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Sanjeeda Shaikh Shares Experience Shooting Heeramandi Mujra Sequence on Her Period: ‘People Assume You're Cranky for No Reason’

Sanjeeda Shaikh opened up about shooting a mujra sequence in 'Heeramandi' while on her period, highlighting the misconception that women are moody for no reason, and emphasizing the need for understanding and empathy.

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By Megha Badiger
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Heeramandi Mujra

Image: Heeramandi Mujra

It's not every day that a celebrity opens up about the unspoken realities of being a woman.

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Sanjeeda Shaikh, known for her roles in shows like Kundali Bhagya and Kyun Utthe Dil Chhod Aaye, recently shared her experience of shooting an intricate mujra sequence for Sanjay Leela Bhansali's upcoming web series Heeramandi – all while navigating the challenges of her menstrual cycle.

In a refreshingly honest interview, Sanjeeda shed light on the stigma surrounding periods and how it impact a woman's professional life. "People assume you're cranky or moody for no reason when you're on your period," she admitted candidly. "But the truth is, we're dealing with physical discomfort and hormonal shifts that can be quite overwhelming at times."

The mujra sequence, a pivotal part of the show's narrative, required Sanjeeda to deliver an intense and sensual performance. However, dealing with period cramps and fatigue made the process even more daunting. "It was a grueling experience," she revealed. "The costumes were heavy, the choreography was intricate, and on top of that, I was struggling with my period."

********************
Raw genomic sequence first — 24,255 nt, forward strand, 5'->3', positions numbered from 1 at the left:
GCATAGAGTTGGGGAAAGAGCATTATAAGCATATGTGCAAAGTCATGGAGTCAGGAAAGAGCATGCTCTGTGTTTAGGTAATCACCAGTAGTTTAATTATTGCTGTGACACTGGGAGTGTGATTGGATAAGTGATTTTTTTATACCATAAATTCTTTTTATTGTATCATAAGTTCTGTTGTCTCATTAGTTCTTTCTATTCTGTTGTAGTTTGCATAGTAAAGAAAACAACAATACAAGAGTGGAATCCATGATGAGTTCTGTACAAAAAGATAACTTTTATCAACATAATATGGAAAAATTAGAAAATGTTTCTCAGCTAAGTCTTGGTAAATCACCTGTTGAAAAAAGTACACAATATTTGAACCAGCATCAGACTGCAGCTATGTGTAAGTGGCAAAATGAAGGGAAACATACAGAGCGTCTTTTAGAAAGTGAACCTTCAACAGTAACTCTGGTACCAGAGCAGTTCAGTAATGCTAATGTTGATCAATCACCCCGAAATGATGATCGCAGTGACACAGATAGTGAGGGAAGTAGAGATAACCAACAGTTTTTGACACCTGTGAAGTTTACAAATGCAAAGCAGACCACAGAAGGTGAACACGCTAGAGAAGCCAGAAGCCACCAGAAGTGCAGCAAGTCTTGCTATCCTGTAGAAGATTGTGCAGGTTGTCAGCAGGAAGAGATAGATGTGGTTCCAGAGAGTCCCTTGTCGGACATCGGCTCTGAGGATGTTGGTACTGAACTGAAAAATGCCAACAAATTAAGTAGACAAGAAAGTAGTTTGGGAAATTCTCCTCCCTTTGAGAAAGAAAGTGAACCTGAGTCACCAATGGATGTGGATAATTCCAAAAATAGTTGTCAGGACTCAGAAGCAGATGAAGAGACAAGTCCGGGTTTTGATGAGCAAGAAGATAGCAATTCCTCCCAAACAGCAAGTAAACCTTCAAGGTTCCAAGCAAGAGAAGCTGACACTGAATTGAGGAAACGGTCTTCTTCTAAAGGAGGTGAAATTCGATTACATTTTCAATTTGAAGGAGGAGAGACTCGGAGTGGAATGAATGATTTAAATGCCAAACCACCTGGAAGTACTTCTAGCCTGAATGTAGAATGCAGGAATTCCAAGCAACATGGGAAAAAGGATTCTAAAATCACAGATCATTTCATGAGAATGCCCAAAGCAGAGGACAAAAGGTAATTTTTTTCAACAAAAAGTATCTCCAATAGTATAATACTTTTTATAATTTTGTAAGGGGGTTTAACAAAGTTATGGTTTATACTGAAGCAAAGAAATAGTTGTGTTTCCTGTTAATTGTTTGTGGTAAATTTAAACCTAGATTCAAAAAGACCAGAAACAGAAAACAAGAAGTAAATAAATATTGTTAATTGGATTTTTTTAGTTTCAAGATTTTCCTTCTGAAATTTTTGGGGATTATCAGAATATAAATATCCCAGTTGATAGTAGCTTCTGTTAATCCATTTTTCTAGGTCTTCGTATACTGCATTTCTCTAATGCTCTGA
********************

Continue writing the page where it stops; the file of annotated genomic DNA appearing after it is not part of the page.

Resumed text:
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Despite the challenges, Sanjeeda's professionalism and dedication shone through. "I couldn't let my discomfort compromise the quality of my work," she explained. "So, I pushed through, took regular breaks, and relied on pain medication to get me through the long shooting hours."

Sanjeeda's candid revelation is a much-needed reminder that even in the glamorous world of entertainment, women face the same biological realities as anyone else. Her willingness to address this often-taboo subject is commendable and sends a powerful message about normalizing conversations around menstrual health.

"I hope by sharing my experience, I can inspire other women to be more open about their struggles," Sanjeeda said. "We need to create a more supportive and understanding environment, not just in the workplace but in society as a whole."

As Heeramandi gears up for its release, Sanjeeda Shaikh's powerful performance and her courageous decision to break the silence on menstrual stigma will undoubtedly leave a lasting impression on audiences and the industry alike.

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